Treating rebound headaches with early preventative meds best choice, study finds

May 26, 2020, 10:30 AM | Updated: 3:03 pm


(CNN) — Your head is pounding yet again. You grab another round of pain meds, only to find they no longer work.

You may be suffering from a MOH — a medication overuse headache — brought on when the very medications you relied on for relief suddenly become the enemy.

Some 60 million people around the world suffer from headaches brought on by the overuse of medication. It typically happens to people who suffer from migraines, cluster headaches or tension-type headaches who are using medications that don’t work.

When the pain doesn’t ease, they take another pill, thus setting the scene for what is often known as a “rebound” headache.

Instead of a headache that might call for pain medications two or three times a week, people with MOH now have a headache nearly every day, typically upon awakening. For many, this is a new level of chronic pain — and there’s no miracle pill to fix it.

Is cold turkey best?

Withdrawal therapy is currently the only treatment for this disorder, sometimes combined with physical or behavioral therapy and preventative medicine treatments, sometimes called “bridge therapies.”

Those preventative medicine treatments include anticonvulsants, antidepressants, beta blockers and calcium channel blockers that might help control withdrawal pain without risking medication overuse headaches. At times a patient may be given injections of Botox or antibodies designed to thwart migraines.

But not always. In Denmark, for example, guidelines suggest a complete withdrawal, totally discontinuing any pain medications for two months before other options are provided.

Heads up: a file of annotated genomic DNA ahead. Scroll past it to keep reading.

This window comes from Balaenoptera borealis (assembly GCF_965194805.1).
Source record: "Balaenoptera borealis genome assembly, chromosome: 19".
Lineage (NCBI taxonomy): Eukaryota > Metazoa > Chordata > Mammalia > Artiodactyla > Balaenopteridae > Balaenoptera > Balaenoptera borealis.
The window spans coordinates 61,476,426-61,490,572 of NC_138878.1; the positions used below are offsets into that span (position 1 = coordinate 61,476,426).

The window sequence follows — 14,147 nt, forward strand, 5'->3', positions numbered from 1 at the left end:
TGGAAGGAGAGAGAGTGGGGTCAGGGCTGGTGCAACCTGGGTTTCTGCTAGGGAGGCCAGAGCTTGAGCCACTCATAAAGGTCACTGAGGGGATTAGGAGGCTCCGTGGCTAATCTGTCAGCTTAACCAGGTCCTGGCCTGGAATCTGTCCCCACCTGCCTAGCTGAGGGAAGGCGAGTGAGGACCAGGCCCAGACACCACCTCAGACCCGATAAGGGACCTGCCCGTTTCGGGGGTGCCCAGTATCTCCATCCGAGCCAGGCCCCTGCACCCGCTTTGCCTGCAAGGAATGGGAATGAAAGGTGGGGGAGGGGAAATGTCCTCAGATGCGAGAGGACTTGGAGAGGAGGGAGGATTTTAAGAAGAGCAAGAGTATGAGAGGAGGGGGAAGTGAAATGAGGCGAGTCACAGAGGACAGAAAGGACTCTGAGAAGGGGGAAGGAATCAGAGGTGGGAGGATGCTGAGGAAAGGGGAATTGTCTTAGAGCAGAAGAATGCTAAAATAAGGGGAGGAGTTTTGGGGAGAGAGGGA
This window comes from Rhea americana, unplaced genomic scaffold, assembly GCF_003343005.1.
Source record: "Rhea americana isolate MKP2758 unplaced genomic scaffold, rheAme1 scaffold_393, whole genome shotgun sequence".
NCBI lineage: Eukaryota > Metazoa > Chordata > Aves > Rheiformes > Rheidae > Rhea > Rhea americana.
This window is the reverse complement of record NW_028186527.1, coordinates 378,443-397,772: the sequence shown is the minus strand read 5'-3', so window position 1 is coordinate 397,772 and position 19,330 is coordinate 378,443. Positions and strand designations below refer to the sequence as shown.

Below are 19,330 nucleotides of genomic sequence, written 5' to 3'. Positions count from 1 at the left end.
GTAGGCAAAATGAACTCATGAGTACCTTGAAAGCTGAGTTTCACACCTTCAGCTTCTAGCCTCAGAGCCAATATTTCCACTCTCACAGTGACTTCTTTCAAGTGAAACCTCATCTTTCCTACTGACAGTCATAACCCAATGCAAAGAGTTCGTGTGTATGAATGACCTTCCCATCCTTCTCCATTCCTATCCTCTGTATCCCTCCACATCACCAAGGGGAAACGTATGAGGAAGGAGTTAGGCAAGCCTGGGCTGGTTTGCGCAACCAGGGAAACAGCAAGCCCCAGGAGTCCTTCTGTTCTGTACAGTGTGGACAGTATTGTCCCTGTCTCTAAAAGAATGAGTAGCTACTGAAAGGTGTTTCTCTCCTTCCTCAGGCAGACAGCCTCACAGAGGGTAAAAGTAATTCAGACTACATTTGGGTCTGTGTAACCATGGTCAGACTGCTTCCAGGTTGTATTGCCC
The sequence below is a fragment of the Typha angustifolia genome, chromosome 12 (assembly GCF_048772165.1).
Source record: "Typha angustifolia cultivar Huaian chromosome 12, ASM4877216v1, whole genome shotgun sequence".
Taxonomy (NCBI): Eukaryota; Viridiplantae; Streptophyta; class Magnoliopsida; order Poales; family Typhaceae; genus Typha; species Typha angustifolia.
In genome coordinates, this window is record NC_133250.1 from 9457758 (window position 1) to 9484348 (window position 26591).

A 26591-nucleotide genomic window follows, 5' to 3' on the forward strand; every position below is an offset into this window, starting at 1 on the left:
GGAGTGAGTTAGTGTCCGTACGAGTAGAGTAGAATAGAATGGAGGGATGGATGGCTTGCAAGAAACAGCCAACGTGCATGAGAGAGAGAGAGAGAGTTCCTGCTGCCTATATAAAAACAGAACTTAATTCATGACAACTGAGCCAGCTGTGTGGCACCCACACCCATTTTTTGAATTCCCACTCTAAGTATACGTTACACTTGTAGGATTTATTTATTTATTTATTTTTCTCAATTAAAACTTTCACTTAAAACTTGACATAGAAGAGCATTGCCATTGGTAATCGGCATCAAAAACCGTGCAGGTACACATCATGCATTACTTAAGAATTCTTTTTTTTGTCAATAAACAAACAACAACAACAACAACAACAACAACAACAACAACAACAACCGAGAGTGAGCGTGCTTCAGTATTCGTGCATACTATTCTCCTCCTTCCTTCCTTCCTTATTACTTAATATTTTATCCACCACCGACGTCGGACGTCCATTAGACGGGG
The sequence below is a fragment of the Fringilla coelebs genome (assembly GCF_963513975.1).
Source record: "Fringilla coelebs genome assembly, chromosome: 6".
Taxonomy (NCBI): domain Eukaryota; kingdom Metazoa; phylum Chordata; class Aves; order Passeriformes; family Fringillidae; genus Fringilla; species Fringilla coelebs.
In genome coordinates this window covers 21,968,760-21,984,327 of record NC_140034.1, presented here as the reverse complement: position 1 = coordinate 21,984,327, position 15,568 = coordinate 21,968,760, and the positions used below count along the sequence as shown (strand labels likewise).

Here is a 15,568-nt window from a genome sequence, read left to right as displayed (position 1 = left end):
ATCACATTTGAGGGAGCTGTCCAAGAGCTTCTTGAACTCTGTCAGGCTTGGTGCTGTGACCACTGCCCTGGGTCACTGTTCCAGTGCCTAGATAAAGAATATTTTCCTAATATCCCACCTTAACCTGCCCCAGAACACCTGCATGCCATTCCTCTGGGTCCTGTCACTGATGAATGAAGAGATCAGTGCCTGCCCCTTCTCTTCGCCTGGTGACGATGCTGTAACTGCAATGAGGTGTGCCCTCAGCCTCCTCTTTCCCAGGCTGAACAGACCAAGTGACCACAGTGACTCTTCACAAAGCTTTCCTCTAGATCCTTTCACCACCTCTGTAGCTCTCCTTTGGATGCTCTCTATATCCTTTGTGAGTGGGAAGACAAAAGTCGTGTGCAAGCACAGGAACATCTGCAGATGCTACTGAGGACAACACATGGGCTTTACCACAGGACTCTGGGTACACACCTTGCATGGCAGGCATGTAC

“Withdrawal has been recommended for years in European Guidelines, including the most recent published from May 2020,” said Dr. Rigmor Jensen, a professor of headache and neurological pain who directs the Danish Headache Center at the University of Copenhagen, and is lead author on a new study to see if those recommendations were right.

In fact, doctors have long debated whether any preventative treatments were necessary to help patients wean off medications — believing the vast majority of patients did just as well with a cold-turkey approach.

After all, most withdrawal headaches tend to improve in less than a week, although some patients did need to be hospitalized, especially if they were withdrawing from opioids.

“In placebo-controlled studies for preventive treatment, the effect has been modest,” Jensen said. “So, we decided to compare these treatment strategies directly in this study to clarify the question.”

Jensen and his coauthors hypothesized that withdrawal alone, or withdrawal with preventatives, would work better in reducing overall headache days per month than a preventative approach.

However, the results of their study, published Tuesday in the journal JAMA Neurology, surprised the authors.